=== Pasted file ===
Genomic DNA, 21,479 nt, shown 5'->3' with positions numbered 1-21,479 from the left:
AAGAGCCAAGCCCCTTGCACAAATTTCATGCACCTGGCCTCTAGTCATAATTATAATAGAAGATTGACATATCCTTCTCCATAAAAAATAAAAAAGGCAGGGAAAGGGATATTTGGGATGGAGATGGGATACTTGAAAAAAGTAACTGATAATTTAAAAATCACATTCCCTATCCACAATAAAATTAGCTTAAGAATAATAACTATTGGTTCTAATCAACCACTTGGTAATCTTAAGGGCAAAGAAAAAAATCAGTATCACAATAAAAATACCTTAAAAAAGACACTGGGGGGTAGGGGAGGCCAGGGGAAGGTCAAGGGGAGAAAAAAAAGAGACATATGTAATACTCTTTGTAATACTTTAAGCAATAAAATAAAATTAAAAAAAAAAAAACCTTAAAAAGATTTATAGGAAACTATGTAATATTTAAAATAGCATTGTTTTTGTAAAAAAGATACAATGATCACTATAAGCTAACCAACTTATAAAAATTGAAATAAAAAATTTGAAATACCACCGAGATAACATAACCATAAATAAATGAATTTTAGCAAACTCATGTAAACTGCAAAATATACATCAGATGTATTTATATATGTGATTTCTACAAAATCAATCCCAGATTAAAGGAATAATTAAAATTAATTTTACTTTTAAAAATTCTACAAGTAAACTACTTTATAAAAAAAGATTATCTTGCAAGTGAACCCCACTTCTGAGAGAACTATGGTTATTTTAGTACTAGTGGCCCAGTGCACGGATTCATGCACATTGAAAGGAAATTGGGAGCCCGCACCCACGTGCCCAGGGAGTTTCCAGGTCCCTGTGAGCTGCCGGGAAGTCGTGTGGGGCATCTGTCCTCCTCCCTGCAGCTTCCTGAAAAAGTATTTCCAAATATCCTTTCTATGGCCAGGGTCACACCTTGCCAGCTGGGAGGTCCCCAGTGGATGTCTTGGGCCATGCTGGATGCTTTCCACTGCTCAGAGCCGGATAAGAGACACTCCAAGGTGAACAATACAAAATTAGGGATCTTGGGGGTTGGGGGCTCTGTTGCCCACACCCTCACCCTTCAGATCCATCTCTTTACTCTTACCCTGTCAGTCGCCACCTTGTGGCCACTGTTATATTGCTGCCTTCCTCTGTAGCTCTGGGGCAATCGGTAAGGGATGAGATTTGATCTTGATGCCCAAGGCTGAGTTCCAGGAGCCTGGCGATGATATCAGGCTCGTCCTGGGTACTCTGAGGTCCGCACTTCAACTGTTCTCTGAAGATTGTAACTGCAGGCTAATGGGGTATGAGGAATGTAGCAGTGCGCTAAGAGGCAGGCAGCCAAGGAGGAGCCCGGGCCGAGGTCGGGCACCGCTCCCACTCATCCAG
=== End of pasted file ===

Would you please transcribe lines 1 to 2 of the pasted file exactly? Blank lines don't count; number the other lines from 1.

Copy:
Genomic DNA, 21,479 nt, shown 5'->3' with positions numbered 1-21,479 from the left:
AAGAGCCAAGCCCCTTGCACAAATTTCATGCACCTGGCCTCTAGTCATAATTATAATAGAAGATTGACATATCCTTCTCCATAAAAAATAAAAAAGGCAGGGAAAGGGATATTTGGGATGGAGATGGGATACTTGAAAAAAGTAACTGATAATTTAAAAATCACATTCCCTATCCACAATAAAATTAGCTTAAGAATAATAACTATTGGTTCTAATCAACCACTTGGTAATCTTAAGGGCAAAGAAAAAAATCAGTATCACAATAAAAATACCTTAAAAAAGACACTGGGGGGTAGGGGAGGCCAGGGGAAGGTCAAGGGGAGAAAAAAAAGAGACATATGTAATACTCTTTGTAATACTTTAAGCAATAAAATAAAATTAAAAAAAAAAAAACCTTAAAAAGATTTATAGGAAACTATGTAATATTTAAAATAGCATTGTTTTTGTAAAAAAGATACAATGATCACTATAAGCTAACCAACTTATAAAAATTGAAATAAAAAATTTGAAATACCACCGAGATAACATAACCATAAATAAATGAATTTTAGCAAACTCATGTAAACTGCAAAATATACATCAGATGTATTTATATATGTGATTTCTACAAAATCAATCCCAGATTAAAGGAATAATTAAAATTAATTTTACTTTTAAAAATTCTACAAGTAAACTACTTTATAAAAAAAGATTATCTTGCAAGTGAACCCCACTTCTGAGAGAACTATGGTTATTTTAGTACTAGTGGCCCAGTGCACGGATTCATGCACATTGAAAGGAAATTGGGAGCCCGCACCCACGTGCCCAGGGAGTTTCCAGGTCCCTGTGAGCTGCCGGGAAGTCGTGTGGGGCATCTGTCCTCCTCCCTGCAGCTTCCTGAAAAAGTATTTCCAAATATCCTTTCTATGGCCAGGGTCACACCTTGCCAGCTGGGAGGTCCCCAGTGGATGTCTTGGGCCATGCTGGATGCTTTCCACTGCTCAGAGCCGGATAAGAGACACTCCAAGGTGAACAATACAAAATTAGGGATCTTGGGGGTTGGGGGCTCTGTTGCCCACACCCTCACCCTTCAGATCCATCTCTTTACTCTTACCCTGTCAGTCGCCACCTTGTGGCCACTGTTATATTGCTGCCTTCCTCTGTAGCTCTGGGGCAATCGGTAAGGGATGAGATTTGATCTTGATGCCCAAGGCTGAGTTCCAGGAGCCTGGCGATGATATCAGGCTCGTCCTGGGTACTCTGAGGTCCGCACTTCAACTGTTCTCTGAAGATTGTAACTGCAGGCTAATGGGGTATGAGGAATGTAGCAGTGCGCTAAGAGGCAGGCAGCCAAGGAGGAGCCCGGGCCGAGGTCGGGCACCGCTCCCACTCATCCAG